This is a movie review of Peanut Butter Falcon. There are spoilers in it. Sort of. Not really. But sort of.
Peanut Butter Falcon
Peanut Butter Falcon is fundamentally a story of adventure and friendship, of healing and connection.
A lot of people and places are talking about this movie, so I thought I’d just cut the chase and tell you why you should not watch it, or which type of person would not enjoy it.
You should NOT watch Peanut Butter Falcon if:
1. You Really Like Inspiration Porn
Inspiration Porn is when people with disabilities are held up as inspirations without any intrinsic regard to what they are supposed to be admired for. Awesome for just existing, marvelous for leaving the house in their wheelchair, a superstar for going to work, living life like a human being!
People who dig Inspiration Porn tend to be the type who also dig treacly, sentimental “feel good” flicks that hold about as much substance as cotton candy. All sugar rush, no fill, and end up rotting your teeth, just as inspiration porn rots authentic perceptions of those of us with disabilities.
Peanut Butter Falcon isn’t about any of that. It is a remarkable feat of a movie, taking a story that could be a cliche and weaving it with solid acting, tight cinematography and brilliant dialogue.
This movie takes raw moments and makes them real. It is feel good, but it’s health-food feel good, all granola crunch that leaves you full, with the lingering taste of deliciousness seeping around your brain.
2. You Don’t Care About Representation
If you don’t care about representation in movies – that is, disabled actors playing disabled roles (African American actors playing roles for African Americans, Asians playing parts for Asians and so forth), this movie is not for you.
This movie has Zack Gottsagen, a real actor with Down syndrome, playing the lead role.
Gottsagen gives the movie an authenticity that it would otherwise not have.
The conversation about “representation” in cinema often excludes the disabled. Able-bodied actors play disabled characters all the time, and sometimes win Oscars for it. This is not to say that these aren’t good or empathetic performances, but all you have to do is watch Gottsagen’s performance to see what we are missing when we discount the complaints of the disabled community in re: representation. It is inconceivable to imagine an able-bodied “name” playing this role and bringing to it even half of what Gottsagen does naturally.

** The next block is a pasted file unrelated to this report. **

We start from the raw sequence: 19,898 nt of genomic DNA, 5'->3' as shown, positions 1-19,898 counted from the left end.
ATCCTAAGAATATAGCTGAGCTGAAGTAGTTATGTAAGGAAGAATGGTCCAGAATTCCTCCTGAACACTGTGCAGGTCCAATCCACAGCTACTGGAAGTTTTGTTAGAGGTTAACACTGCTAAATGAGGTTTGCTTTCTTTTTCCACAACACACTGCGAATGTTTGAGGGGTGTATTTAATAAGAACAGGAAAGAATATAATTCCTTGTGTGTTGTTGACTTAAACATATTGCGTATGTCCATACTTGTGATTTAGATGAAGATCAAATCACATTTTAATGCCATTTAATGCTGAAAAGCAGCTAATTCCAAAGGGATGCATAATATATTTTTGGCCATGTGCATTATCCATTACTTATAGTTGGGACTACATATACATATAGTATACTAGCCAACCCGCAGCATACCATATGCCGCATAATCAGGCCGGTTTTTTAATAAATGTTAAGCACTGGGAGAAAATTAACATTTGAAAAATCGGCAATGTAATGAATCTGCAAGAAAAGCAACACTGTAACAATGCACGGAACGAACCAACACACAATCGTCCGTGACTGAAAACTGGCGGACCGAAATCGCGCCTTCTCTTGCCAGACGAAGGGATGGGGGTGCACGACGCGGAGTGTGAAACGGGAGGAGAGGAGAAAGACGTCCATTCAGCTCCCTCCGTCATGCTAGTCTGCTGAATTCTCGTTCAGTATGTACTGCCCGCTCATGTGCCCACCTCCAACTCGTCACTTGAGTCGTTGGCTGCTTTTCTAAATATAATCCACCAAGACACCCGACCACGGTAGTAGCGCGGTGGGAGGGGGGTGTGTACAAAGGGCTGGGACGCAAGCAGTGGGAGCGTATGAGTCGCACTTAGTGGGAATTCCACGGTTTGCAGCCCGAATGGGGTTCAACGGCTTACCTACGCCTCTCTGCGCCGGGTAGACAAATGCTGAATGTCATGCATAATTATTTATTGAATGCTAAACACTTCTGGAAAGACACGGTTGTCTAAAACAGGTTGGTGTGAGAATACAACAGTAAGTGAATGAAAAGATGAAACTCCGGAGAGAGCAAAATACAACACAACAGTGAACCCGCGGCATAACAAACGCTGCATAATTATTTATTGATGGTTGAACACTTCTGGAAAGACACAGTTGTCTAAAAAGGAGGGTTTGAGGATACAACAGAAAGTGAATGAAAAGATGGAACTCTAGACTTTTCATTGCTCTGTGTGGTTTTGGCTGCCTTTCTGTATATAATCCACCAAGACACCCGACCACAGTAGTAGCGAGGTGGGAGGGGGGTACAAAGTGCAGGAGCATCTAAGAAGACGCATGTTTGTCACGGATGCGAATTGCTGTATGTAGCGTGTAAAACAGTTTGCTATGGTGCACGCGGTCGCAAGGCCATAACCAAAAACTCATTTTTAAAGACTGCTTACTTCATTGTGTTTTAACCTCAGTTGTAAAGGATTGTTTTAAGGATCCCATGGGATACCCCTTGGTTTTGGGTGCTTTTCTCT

– Sheila O’Malley from RogerEbert.com
3. You Haven’t Grappled with Healing
This movie has a lot that will touch most people: the humor alone in it is enough to make it a crowd pleaser. Then the spot-on choice of locations, with the world of southern fishing, waterways, shrimp trollies.
I also thought there is a large element of healing in Peanut Butter Falcon, that the movie is at it’s core one of healing and connection.
The thread of healing doesn’t necessarily mean you wouldn’t want to go or that if you haven’t grappled with healing yourself you wouldn’t want to go; it’s more that you will get an extra appreciation for the story if you have tread that path yourself.
I was not expecting that in the movie. It took me completely by surprise.
Since in my own daily life, I try and make sense of this world without my brother, I would up really crying in the movie with the (well chosen, well-placed) flashbacks.
Shia LaBeouf plays this beautifully.
Those of us in the Down syndrome community have been WAITING FOR THIS MOVIE!!
We hunger for more stories with adults with Down syndrome, we want to see these movies, we NEED them. As the theatre I was in fully participated in this movie in ways I don’t usually see (- and I’m an avid movie-goer), I know we are not alone.
The producers consulted with Gottsagen about the story and the movie (as opposed to hiring a consultant with Down syndrome and having an able-bodied actor play the part). The result was, as I have said, a lending of authenticity that wouldn’t be possible without him. But there were also so many instances of humor and delight that I find echoed with my own child with Down syndrome!
Wrapping this up, I leave you with a short clip of her (yesterday), talking about about something that she and Zak have in common: a thorough joy of and anticipation for birthdays!
Meriah Nichols is a counselor. Solo mom to 3 (one with Down syndrome, one on the spectrum). Deaf, and neurodiverse herself, she’s a gardening nerd who loves cats, Star Trek, and takes her coffee hot and black.